Justice Department and Bank of America Agree to $17 Billion Mortgage Fraud Settlement
Bank of America agreed to a mortgage fraud settlement on mortgage fraud charges brought by the US Department of Justice for $17 billion, a historic settlement amount against a large bank.
The mortgage fraud settlement resolves mortgage fraud charges stemming from Bank of America’s purchase of Merrill Lynch & Co, and Countrywide Financial Group, while they teetered on the verge of collapse during the housing crisis.
This is the largest mortgage fraud settlement between the US and a single company, and is approximately equal to the bank’s total profit for the past three years. The questionable mortgages and potential mortgage fraud involving deals through Merrill Lynch and Countrywide. The bank’s attorney argued that Bank of America was being unreasonably punished for the actions of the subsidiaries.
The US Justice Department argued that Countrywide, which was purchased by Bank of America in 2008, committed mortgage fraud by selling shoddy mortgages to Fannie Mae and Freddie Mac, triggering the housing crisis and recession. Bank of America has been ordered to pay $863.6 million for the fraud.
Other banks have faced large mortgage fraud settlements, including JPMorgan Chase & Co’s $13 billion penalty in November 2013, and CitiBank’s $7 billion penalty in March of this year.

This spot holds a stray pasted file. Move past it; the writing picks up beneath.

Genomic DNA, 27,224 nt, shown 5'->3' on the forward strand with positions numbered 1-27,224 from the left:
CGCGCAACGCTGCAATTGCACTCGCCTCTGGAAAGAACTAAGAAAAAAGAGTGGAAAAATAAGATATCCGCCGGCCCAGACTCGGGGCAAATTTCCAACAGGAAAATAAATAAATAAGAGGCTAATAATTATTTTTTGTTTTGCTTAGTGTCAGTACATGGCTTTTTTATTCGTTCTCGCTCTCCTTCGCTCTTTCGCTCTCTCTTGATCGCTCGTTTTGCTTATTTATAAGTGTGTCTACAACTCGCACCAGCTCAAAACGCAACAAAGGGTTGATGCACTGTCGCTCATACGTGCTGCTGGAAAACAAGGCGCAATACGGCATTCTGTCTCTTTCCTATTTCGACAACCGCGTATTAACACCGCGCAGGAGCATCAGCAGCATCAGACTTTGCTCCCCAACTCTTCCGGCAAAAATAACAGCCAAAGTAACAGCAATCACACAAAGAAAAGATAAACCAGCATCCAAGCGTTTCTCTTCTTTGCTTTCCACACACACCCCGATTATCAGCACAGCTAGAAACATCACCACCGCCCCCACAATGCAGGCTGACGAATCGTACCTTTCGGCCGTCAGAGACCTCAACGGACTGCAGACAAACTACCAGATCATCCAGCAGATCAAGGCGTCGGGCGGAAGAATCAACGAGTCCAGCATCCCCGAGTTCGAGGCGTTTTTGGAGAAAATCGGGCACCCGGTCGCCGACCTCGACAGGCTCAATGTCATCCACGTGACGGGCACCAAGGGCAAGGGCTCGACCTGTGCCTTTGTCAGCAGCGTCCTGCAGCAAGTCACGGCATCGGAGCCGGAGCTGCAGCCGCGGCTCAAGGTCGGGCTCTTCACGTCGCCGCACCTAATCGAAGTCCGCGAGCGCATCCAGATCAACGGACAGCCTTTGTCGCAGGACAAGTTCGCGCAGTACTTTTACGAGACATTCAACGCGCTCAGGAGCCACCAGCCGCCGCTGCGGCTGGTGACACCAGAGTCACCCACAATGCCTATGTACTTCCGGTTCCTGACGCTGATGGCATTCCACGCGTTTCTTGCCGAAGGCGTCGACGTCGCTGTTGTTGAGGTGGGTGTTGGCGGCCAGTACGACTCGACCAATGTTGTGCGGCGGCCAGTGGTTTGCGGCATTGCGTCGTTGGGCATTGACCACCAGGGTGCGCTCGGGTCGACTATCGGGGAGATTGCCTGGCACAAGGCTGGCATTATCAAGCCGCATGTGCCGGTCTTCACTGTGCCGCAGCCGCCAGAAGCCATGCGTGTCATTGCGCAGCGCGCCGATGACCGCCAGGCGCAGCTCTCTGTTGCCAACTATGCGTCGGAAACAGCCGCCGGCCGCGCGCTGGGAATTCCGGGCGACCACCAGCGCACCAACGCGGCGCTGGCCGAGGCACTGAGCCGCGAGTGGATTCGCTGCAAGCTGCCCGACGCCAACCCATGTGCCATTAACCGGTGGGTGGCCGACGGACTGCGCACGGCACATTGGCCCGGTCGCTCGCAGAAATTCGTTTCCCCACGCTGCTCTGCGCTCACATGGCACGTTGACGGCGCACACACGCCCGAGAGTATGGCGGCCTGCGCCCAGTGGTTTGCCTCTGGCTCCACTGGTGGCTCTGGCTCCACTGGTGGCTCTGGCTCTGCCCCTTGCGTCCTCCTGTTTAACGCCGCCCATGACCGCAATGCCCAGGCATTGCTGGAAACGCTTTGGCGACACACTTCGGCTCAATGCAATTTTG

CEO Brian Moynihan said that this mortgage fraud settlement was one of the last, which will resolve financial penalties and litigation against the companies involved in the 2007 financial crisis.
Several states could walk away with more than $1 billion each. Most of the states have directed the money to refunding public pensions that lost money on mortgage securities.
Since the start of the financial crisis, Bank of America has been ordered to pay $60 billion in fines, claims, and buy out mortgage bonds.
Mortgage Fraud in South Carolina
Mortgage fraud is the misrepresentation of information or the omission of information on a mortgage application in order to obtain a loan or obtain a higher loan offered by the lender had they known the truth.
The two main schemes used to commit mortgage fraud include “flipping properties” and inflating appraisals. While “flipping” properties is legal, it becomes illegal when a nominee or straw buyer buys the property. A nominee/straw buyer is one who buys the property for another person because the other person already has loans out on other property. If the nominee/straw buyer defaults on the mortgage, which was the case for many with the downturn of the economy, the investor may face charges of fraud for using deception to obtain the loan.
The Strom Law Firm Defends Mortgage Fraud Charges
Mortgage fraud is a serious offense with stiff penalties. If convicted of mortgage fraud, you could face upwards to 30 years in prison and harsh penalties. If you feel you are under investigation for your involvement in a mortgage fraud scheme, it is at the utmost importance that you contact a South Carolina Criminal Defense Lawyer at the Strom Law Firm, LLC today. We understand what is at stake, which is why we will fight aggressively for your name and your reputation. Contact us today for a free consultation. 803.252.4800.